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IVC Filter

IVC or inferior vena cava filters have been used in the medical field as early as 1968, and their purpose is to prevent blood clots from flowing from the vein up into the heart or lungs of a patient, which could cause serious injury or death. IVC filters look like a tiny wire funnel that are inserted into the major cardiac veins to physically break-up clots that are moving through the circulatory system prior to them reaching the heart.  Because a metal object is inserted into a vein, there is potential that it can become dislodged and do even more damage than the clot it was inserted to destroy.   IVC filters are not the first line of defense and are usually treated as a last resort and only used when anticoagulants or other attempts to reduce blood clotting have failed.  More than 250,000 filters have been inserted into patients.

C.R. Bard, founded in 1907 and based out of Murray Hill, New Jersey is a medical products corporation that specializes in manufacturing and marketing potentially life-saving medical technologies in the vascular, urology, oncology, and surgical fields. While Bard manufactures many different medical products, one of their products has been in the news quite a bit over the past year or so—their IVC filter.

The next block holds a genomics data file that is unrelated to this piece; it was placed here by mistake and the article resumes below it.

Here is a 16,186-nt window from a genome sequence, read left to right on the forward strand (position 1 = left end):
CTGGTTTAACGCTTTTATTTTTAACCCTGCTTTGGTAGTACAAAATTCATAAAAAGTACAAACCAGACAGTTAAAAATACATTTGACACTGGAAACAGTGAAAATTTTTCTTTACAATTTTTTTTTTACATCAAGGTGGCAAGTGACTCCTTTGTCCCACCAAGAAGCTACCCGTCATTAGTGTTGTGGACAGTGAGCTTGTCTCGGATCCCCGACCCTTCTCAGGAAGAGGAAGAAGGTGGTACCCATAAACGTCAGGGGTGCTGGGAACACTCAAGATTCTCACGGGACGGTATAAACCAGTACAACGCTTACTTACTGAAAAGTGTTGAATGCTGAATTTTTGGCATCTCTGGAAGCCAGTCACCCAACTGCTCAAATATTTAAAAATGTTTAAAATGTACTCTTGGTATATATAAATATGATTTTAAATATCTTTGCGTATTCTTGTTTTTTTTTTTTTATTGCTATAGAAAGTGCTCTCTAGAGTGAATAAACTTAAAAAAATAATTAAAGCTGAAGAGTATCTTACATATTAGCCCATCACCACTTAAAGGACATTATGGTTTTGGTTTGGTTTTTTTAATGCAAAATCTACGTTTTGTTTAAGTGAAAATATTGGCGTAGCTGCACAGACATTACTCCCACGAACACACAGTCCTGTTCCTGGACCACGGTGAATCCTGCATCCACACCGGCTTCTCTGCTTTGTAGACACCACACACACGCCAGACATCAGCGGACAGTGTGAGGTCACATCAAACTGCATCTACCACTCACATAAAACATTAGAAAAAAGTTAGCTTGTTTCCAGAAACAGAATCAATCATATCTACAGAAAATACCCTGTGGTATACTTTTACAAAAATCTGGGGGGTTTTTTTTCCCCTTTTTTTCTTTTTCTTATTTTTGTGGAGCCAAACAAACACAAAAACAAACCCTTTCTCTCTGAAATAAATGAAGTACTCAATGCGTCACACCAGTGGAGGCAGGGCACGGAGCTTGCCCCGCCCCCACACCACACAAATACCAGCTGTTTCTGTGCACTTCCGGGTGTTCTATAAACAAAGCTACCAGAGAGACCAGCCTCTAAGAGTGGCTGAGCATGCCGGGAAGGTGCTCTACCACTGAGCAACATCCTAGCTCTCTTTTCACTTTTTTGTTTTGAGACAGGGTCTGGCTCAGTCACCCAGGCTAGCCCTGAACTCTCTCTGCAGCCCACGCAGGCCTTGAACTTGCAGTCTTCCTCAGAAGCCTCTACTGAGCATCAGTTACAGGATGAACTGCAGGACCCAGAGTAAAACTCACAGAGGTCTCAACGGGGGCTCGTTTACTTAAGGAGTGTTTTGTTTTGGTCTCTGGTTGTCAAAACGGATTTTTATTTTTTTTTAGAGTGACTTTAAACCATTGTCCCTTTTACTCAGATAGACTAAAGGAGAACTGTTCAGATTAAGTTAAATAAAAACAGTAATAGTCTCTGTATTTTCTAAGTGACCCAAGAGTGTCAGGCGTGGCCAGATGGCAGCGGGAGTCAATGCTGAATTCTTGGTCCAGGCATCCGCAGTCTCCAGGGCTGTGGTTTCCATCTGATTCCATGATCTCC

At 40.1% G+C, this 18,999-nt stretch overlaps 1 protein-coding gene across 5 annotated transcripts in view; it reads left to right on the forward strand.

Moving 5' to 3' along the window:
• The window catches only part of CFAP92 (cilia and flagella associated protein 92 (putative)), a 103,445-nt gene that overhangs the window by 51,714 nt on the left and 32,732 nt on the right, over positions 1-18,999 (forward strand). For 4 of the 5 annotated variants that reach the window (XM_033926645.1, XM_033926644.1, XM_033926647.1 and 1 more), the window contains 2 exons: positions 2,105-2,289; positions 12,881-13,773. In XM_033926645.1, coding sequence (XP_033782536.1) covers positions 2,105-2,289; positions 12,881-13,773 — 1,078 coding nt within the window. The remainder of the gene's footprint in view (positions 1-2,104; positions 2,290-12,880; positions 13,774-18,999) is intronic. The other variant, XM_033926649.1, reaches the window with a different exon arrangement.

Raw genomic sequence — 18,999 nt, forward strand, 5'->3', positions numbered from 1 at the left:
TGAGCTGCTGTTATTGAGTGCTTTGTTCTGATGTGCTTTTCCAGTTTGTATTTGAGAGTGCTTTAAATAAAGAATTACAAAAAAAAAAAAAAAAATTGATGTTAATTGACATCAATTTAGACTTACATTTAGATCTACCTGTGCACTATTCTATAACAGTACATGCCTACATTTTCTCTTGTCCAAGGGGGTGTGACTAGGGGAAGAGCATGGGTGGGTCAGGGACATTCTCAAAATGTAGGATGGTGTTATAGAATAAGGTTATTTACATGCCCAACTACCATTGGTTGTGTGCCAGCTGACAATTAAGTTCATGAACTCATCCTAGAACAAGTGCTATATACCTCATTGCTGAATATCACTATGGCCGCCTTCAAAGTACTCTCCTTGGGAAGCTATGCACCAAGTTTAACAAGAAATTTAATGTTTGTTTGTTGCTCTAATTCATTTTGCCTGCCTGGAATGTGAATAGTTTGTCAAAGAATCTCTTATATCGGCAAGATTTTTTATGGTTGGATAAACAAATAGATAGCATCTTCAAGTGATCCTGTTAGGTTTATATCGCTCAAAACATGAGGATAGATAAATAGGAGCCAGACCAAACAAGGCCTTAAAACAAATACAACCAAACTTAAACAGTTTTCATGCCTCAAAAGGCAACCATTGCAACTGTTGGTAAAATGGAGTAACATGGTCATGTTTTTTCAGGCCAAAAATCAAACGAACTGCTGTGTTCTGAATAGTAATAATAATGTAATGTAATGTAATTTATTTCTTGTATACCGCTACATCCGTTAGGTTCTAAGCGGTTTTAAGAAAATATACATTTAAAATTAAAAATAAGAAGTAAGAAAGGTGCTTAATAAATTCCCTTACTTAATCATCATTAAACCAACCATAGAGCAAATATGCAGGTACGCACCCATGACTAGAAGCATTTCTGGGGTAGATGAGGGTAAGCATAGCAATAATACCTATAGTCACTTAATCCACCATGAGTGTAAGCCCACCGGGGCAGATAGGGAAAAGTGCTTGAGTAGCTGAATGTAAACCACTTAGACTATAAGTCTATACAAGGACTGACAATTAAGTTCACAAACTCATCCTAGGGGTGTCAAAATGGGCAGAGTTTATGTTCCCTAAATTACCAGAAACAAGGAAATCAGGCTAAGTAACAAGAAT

C.R. Bard began manufacturing and selling their G2 IVC filter system in 2005 after it was approved by the FDA. While they marketed the G2 IVC filter system as being less prone to moving or breakage, studies have shown that Bard’s G2 filter actually had a higher risk of adverse effects (including death) than its competitor’s filters, and the FDA disclosed in 2010 that removable IVC filters like Bard’s G2 filter were associated with hundreds of adverse events which included movement of the filter, breakage of the filter, and even an embolism in some patients.

Cook Medical also makes a removable IVC filter that is the subject of substantial scrutiny and lawsuits.

In 2014, the FDA issued an advisory report in an attempt to remind physicians that removable IVC filters should be removed within 29 to 54 days after they are implanted in the patient to avoid complications. This report probably came as a result of some 2013 studies published in the Journal of the American Medical Association (JAMA) which suggested that the rate of successful IVC filter removal was low.

As of 2015, there have been hundreds of adverse effects reported arising out of the use of Bard’s G2 IVC filter, and at least 27 deaths associated with its use.  If you or a loved one suffered complications, injury or death as a result of an IVC filter, contact the Merman Law Firm immediately for compassionate representation.